Facebook has hired former Deputy Prime Minister Nick Clegg to lead their Global Affairs and Communications team.
He is due to start the job on Monday, with his family moving to Silicon Valley, California in the new year.
The former Liberal Democrat leader lost his Sheffield Hallam seat in last year’s General Election, after leading the party from 2007 to 2015.
Mr Clegg will replace Elliot Schrage who left the social media company in June.
The former Deputy Prime Minister wrote on Facebook: "I am delighted to be joining Facebook. After almost twenty years in European and British politics, this is an exciting new adventure for me.
"Having spoken at length to Mark and Sheryl over the last few months, I have been struck by their recognition that the company is on a journey which brings new responsibilities not only to the users of Facebook’s apps but to society at large. I hope I will be able to play a role in helping to navigate that journey."
He added: "Throughout my public life I have relished grappling with difficult and controversial issues and seeking to communicate them to others. I hope to use some of those skills in my new role.
"As someone who has spent a lifetime arguing for Britain’s wholehearted commitment to Europe, it is of course a wrench to be leaving the public debate at a crucial time in the Brexit process. But the key decisions will soon pass to Parliament, of which I am no longer a Member, and once I had decided to take up this unique new challenge at Facebook, I felt it was best to get going sooner rather than later."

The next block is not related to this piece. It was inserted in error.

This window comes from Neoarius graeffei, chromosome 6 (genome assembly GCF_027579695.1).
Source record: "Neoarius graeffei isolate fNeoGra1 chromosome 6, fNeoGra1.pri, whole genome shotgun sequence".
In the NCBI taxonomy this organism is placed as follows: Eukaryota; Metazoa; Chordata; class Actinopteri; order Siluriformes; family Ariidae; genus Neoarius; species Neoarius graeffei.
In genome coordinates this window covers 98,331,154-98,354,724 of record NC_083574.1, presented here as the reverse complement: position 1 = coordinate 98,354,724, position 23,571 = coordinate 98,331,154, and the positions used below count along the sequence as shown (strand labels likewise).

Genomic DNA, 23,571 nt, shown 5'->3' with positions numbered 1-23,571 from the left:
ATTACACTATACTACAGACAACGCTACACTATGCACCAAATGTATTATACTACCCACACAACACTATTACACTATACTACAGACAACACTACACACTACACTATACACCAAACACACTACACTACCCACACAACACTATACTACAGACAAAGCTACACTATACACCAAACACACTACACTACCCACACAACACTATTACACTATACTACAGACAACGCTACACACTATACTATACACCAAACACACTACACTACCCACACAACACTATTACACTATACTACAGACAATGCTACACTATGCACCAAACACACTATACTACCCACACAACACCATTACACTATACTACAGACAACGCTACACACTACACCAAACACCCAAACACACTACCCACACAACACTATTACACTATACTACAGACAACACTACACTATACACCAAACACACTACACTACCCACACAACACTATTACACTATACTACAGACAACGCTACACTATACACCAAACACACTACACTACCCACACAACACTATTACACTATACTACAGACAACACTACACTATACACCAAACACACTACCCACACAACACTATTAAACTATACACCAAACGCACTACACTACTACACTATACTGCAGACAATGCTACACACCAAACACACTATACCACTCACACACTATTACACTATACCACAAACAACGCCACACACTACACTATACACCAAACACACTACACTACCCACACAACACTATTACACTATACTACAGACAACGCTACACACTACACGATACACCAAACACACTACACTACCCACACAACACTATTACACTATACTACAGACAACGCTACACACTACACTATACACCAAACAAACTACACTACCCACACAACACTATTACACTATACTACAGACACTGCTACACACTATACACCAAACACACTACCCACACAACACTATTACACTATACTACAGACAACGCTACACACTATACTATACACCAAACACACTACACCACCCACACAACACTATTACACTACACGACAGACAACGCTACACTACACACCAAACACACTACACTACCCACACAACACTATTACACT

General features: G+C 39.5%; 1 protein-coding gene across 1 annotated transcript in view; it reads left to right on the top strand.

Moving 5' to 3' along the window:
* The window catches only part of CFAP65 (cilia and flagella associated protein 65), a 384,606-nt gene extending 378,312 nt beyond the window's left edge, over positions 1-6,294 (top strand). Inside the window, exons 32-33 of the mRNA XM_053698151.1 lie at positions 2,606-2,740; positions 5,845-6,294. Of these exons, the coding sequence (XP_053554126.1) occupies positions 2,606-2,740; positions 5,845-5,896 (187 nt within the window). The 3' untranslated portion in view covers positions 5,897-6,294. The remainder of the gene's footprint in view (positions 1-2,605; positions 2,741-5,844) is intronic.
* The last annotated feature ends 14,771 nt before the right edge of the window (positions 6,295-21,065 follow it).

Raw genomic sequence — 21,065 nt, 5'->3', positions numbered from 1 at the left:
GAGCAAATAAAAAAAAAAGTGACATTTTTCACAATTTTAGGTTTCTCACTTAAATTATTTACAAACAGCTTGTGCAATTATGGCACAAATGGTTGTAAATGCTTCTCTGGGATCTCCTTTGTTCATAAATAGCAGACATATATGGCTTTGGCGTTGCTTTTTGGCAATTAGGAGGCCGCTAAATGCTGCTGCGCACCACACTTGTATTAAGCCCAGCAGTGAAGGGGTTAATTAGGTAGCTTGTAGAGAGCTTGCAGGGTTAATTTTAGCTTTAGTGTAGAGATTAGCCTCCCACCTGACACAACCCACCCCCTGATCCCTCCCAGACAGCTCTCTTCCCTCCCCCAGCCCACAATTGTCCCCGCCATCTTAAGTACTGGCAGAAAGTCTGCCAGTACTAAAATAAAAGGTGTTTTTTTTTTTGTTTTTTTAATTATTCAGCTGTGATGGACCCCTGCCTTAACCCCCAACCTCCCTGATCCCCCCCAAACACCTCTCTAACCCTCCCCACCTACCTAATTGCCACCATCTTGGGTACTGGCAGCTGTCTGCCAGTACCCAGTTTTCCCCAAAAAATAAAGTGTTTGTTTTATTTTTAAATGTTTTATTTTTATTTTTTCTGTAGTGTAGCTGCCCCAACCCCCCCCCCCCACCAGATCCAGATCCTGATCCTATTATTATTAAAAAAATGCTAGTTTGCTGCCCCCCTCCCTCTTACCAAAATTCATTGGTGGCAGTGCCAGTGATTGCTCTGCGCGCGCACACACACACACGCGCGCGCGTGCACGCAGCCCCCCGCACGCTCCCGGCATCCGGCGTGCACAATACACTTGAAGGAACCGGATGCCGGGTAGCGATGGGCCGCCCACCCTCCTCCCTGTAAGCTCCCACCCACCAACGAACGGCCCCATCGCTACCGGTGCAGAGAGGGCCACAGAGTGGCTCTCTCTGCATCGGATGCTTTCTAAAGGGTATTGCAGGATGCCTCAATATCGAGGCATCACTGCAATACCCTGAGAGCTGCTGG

Increase transparency around political advertising
Facebook founder and CEO Mark Zuckerberg
This comes after Facebook faced criticism from data protection watchdogs after it admitted that up to 50 million users were exposed to ID fraud last month.
Facebook is introducing tools it says will increase transparency around political advertising on the platform in the UK.
The social media network announced a new authorisation scheme to approve organisations before they can run political adverts on the site.
It is also extending its Ad Library to include the UK, which will show all adverts currently being run by a page or organisation on Facebook and Instagram for up to seven years.
The company said the new tools are part of a commitment it made during appearances before the Department for Digital, Culture, Media and Sport earlier this year to offer more transparency around political advertising.
It comes after the platform was scrutinised for its policies towards advertising as questions had been raised over the use of online ads, particularly around the last US presidential election and the EU referendum in the UK.
The Ad Library will enable anyone - whether or not they use Facebook - to search for and access the political advertising history or any Facebook or Instagram page or by search term.